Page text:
Antony: India believes in negotiation, not confrontation

June 08, 2012 09:12 pm | Updated December 04, 2021 11:12 pm IST - NEW DELHI:

A. K. Antony

A. K. Antony

Defence Minister A. K. Antony on Friday stressed that India strongly “believes in unhindered freedom” of navigation in international waters as per universally agreed laws, principles and norms.

Referring to his June 2 address at the 11 Asian Security Summit in Singapore, Mr. Antony said that he had made India's position amply clear there while speaking on “Protecting Maritime Freedoms.”

In an obvious reference to disputes in the South-China Sea where China's presence and influence was growing, Mr. Antony said that maritime disputes between nations should be settled through negotiations and discussions among themselves without any third-party intervention.

Football team feted

The Minister was talking to journalists in South Block after felicitating the members of the football team of the Services who recently won the Santosh Trophy and those from the Services who had won medals during Commonwealth Games in Delhi in 2010.

Elaborating on India's position on settlement of disputes between countries, Mr. Antony said: “Whenever any dispute arises between countries, we believe it should be settled through negotiations and discussions among the parties themselves and not by any third-party intervention. India does not believe in policy of confrontation. That is our approach in West Asia also.”

Unwilling to comment on the U.S. strategy in the Asia Pacific region where it plans to increase its presence, he said: “Regarding U.S. strategy, I do not want to comment much. I have explained our stand in Singapore.” In Singapore, U.S. Defence Secretary Leon Panetta, who later visited India also, had announced that the U.S. would be moving the majority of its warships into Asia-Pacific region over the next few years.

Talks with Panetta

When asked about his discussions with Mr. Panetta, the Defence Minister expressed the hope that India-U.S. relations would further improve and would be strengthened. Describing the U.S.' acceptance of India's demand for transfer of technology while supplying military hardware as a “major breakthrough” achieved during Mr. Panetta's visit to New Delhi, Mr. Antony said that apart from the buyer-seller relations (with the U.S.) India wanted technology transfer and the U.S. has agreed to it.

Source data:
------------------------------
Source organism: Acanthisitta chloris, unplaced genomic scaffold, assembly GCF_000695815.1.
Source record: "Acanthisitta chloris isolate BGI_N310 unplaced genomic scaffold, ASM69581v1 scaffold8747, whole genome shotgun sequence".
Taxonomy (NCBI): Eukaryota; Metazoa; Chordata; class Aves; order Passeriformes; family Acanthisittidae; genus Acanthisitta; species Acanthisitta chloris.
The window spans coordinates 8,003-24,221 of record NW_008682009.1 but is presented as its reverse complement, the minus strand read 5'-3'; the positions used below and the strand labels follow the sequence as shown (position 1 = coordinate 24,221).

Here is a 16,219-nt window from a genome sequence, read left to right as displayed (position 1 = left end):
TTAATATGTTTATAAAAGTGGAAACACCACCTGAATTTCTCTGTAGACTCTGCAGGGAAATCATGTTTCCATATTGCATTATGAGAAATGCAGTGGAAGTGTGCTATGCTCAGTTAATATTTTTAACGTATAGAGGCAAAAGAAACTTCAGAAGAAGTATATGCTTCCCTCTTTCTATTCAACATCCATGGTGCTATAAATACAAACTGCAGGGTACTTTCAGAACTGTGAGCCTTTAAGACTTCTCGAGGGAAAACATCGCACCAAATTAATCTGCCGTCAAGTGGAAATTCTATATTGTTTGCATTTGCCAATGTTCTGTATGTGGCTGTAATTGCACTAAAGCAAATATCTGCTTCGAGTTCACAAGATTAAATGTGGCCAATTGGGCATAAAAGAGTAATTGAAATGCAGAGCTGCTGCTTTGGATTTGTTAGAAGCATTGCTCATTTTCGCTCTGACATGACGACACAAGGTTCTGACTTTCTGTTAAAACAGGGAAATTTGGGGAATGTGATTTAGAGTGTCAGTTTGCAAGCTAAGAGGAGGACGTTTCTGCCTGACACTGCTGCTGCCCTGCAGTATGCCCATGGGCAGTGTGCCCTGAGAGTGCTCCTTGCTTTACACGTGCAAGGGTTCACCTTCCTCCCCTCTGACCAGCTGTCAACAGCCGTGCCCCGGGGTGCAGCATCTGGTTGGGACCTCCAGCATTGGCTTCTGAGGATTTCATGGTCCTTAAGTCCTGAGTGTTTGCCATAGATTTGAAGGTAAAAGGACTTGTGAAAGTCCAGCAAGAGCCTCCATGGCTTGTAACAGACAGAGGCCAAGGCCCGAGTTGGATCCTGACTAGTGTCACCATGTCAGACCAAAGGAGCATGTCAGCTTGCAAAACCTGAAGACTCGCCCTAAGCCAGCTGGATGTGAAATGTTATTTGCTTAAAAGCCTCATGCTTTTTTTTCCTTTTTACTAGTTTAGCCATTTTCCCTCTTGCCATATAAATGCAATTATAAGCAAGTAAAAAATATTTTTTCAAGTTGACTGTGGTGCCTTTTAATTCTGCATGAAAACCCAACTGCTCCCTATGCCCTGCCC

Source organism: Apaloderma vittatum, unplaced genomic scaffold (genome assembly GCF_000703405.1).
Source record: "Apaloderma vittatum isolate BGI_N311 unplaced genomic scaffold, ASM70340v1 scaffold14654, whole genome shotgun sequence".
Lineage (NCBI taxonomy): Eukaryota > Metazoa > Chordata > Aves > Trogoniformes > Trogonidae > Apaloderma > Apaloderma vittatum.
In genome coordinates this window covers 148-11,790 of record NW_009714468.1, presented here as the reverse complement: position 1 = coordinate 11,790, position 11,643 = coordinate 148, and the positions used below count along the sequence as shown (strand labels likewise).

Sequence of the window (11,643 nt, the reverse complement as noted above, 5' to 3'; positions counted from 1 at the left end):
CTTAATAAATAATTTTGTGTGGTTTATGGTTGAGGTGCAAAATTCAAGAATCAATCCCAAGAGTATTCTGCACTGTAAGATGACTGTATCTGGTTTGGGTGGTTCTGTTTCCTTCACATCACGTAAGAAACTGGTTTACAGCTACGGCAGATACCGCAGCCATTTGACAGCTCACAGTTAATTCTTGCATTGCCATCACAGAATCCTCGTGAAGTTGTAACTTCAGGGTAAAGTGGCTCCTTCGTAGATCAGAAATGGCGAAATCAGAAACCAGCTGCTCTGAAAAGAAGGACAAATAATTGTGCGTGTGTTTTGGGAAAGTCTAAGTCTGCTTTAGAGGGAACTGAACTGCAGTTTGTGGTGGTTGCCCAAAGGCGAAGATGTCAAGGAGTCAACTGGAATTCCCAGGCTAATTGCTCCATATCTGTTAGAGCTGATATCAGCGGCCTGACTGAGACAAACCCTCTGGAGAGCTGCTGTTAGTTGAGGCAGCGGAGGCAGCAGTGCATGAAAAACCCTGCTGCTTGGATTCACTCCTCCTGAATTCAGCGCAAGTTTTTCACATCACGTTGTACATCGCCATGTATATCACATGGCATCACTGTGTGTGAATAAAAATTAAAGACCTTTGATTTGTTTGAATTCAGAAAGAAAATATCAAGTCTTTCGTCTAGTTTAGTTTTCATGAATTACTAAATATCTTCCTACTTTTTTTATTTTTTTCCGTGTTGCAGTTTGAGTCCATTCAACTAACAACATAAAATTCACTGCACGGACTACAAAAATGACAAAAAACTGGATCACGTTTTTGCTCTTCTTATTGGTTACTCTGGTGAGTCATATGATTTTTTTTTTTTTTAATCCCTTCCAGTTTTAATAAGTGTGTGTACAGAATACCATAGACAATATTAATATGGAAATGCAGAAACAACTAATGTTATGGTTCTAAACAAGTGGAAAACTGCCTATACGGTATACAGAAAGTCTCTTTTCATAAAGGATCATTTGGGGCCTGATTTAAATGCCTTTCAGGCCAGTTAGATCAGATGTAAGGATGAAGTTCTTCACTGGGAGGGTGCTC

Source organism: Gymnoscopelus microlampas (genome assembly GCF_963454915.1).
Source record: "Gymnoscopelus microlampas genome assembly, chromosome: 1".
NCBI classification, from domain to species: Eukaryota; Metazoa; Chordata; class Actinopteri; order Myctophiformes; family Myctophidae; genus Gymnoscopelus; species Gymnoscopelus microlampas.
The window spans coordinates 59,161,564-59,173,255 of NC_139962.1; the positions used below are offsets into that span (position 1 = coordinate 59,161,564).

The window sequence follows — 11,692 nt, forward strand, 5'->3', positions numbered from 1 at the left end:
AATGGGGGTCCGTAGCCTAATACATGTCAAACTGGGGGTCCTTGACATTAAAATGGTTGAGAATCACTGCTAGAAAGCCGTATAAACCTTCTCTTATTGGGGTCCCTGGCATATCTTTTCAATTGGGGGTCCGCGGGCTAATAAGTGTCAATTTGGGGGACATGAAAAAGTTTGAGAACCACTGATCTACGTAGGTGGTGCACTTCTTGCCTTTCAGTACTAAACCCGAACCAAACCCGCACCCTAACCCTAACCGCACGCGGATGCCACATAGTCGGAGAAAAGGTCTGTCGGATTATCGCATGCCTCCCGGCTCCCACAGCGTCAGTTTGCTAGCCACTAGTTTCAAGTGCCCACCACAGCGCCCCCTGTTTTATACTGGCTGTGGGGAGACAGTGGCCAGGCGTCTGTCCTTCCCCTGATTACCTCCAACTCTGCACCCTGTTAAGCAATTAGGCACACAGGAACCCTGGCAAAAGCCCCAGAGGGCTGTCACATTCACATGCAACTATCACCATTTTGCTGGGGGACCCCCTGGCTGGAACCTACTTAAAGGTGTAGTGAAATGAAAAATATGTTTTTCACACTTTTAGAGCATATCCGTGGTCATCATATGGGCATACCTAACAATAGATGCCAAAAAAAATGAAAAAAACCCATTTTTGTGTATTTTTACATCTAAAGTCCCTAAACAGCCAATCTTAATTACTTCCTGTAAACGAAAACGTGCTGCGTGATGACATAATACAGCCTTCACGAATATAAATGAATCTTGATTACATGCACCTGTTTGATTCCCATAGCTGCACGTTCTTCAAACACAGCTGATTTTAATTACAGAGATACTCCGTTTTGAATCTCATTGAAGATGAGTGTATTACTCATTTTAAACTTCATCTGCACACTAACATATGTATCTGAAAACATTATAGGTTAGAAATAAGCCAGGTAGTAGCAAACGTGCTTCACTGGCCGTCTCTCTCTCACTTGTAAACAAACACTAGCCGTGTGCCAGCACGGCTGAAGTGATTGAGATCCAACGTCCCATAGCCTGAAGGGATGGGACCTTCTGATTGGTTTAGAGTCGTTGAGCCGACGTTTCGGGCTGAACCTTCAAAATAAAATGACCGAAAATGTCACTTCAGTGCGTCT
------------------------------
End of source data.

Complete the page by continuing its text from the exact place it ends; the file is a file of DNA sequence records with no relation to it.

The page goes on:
When his attention was drawn to a report in a section of the press claiming that he had recently been briefed by the Intelligence Bureau (IB) on leakage of former Army Chief General V.K. Singh's confidential letter to Prime Minister Manmohan Singh, the Minister said: “Recently I have not met anybody from IB.”

Siachen issue

On the forthcoming round of talks between Defence Secretaries of India and Pakistan to be held in Islamabad on Siachen, Mr. Antony said “no dramatic announcement or decision” should be expected.

Stressing that Siachen was “very important” for national security, he said that India would adhere to its clear-cut stand on the issue at the Defence Secretary-level talks in Islamabad on June 11-12.

“Do not expect dramatic announcement or decision there on an issue which is very, very important for us — specially in the context of national security. From one round of discussion, you cannot expect a dramatic announcement. Our stand will be explained by the Defence Secretary there,” he told journalists.

“We have very clear-cut position, since discussions are going to take place, I do not want to reply to it here,” he added.

In a meeting here on Thursday, the Cabinet Committee on Security, headed by Prime Minister Manmohan Singh, discussed the position of India on Siachen issue. Recently, Pakistan had lost about 130 soldiers in an avalanche on the glacial heights, prompting Islamabad to again harp on demilitarisation of Siachen, world's highest battlefield.

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